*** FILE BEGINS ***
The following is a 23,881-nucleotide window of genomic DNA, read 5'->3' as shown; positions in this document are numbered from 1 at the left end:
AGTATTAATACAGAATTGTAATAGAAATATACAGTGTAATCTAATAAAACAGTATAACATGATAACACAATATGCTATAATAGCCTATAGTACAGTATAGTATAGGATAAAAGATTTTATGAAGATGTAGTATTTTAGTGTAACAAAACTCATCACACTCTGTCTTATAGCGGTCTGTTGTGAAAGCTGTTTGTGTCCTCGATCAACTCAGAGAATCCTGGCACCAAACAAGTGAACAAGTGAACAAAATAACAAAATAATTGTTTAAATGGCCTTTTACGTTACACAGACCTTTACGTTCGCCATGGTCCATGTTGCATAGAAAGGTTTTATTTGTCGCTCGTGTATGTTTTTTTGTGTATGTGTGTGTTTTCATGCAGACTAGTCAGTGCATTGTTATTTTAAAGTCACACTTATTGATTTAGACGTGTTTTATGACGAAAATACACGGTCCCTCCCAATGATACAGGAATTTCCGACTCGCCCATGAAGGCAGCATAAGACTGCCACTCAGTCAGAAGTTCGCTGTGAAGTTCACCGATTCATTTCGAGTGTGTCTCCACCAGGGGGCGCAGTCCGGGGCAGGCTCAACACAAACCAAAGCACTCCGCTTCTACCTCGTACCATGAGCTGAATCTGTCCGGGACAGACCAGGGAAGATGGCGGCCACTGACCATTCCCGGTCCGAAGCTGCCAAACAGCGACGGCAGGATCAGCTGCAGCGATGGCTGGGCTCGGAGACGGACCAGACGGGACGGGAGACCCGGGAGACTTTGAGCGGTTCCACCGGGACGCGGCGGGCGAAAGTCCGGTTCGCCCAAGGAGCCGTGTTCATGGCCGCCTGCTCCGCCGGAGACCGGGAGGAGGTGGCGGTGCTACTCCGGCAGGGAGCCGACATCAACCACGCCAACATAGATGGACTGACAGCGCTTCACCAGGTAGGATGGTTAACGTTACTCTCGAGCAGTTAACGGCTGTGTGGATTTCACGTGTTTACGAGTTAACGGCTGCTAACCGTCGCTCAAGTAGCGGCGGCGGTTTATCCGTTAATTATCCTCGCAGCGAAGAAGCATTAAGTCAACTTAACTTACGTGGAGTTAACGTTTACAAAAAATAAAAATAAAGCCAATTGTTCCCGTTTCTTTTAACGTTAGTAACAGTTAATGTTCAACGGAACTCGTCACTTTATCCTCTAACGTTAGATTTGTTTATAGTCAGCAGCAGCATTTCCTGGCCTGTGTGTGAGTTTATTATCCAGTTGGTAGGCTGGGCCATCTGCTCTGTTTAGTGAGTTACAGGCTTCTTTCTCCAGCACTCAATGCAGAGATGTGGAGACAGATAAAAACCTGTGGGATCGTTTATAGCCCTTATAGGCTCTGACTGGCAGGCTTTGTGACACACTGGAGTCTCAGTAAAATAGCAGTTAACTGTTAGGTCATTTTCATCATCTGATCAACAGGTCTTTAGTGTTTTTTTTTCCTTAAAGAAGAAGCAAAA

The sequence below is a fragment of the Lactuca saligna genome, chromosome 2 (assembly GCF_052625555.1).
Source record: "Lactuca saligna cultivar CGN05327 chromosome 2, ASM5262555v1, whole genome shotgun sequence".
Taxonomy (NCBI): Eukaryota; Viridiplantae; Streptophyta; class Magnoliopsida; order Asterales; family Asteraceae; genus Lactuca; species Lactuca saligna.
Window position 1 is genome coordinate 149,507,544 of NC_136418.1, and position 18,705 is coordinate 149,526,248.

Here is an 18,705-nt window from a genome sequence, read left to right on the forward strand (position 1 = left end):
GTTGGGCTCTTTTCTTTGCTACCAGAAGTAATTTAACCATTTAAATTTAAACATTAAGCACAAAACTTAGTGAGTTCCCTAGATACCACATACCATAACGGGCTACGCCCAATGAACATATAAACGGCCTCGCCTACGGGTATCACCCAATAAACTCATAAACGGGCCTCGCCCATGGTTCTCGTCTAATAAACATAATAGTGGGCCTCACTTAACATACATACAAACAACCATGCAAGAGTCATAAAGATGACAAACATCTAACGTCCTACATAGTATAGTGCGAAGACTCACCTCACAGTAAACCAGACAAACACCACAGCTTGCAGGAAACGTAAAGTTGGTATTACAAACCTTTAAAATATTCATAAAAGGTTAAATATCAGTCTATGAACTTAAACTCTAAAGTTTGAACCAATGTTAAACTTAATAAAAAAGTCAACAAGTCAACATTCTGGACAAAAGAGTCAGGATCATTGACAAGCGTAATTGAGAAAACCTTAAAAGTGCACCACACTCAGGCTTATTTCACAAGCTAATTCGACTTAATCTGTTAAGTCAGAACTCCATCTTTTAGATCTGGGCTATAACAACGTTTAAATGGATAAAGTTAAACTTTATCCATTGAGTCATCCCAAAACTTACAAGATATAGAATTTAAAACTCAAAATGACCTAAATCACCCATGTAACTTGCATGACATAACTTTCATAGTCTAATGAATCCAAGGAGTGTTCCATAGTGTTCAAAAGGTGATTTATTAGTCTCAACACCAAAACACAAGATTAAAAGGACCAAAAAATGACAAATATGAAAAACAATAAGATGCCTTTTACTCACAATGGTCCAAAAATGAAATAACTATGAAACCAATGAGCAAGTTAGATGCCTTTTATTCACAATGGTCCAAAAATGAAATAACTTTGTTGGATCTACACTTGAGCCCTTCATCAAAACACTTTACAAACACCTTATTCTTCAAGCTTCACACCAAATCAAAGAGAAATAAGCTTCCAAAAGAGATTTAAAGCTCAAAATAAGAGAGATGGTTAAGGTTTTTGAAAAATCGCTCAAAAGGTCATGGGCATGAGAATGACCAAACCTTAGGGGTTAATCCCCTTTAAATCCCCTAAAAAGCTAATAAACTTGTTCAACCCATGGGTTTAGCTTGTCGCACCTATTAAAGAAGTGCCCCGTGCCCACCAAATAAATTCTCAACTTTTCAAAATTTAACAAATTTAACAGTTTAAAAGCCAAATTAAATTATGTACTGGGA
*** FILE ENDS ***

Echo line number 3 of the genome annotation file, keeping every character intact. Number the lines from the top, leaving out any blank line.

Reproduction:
The sequence below is a fragment of the Lactuca saligna genome, chromosome 2 (assembly GCF_052625555.1).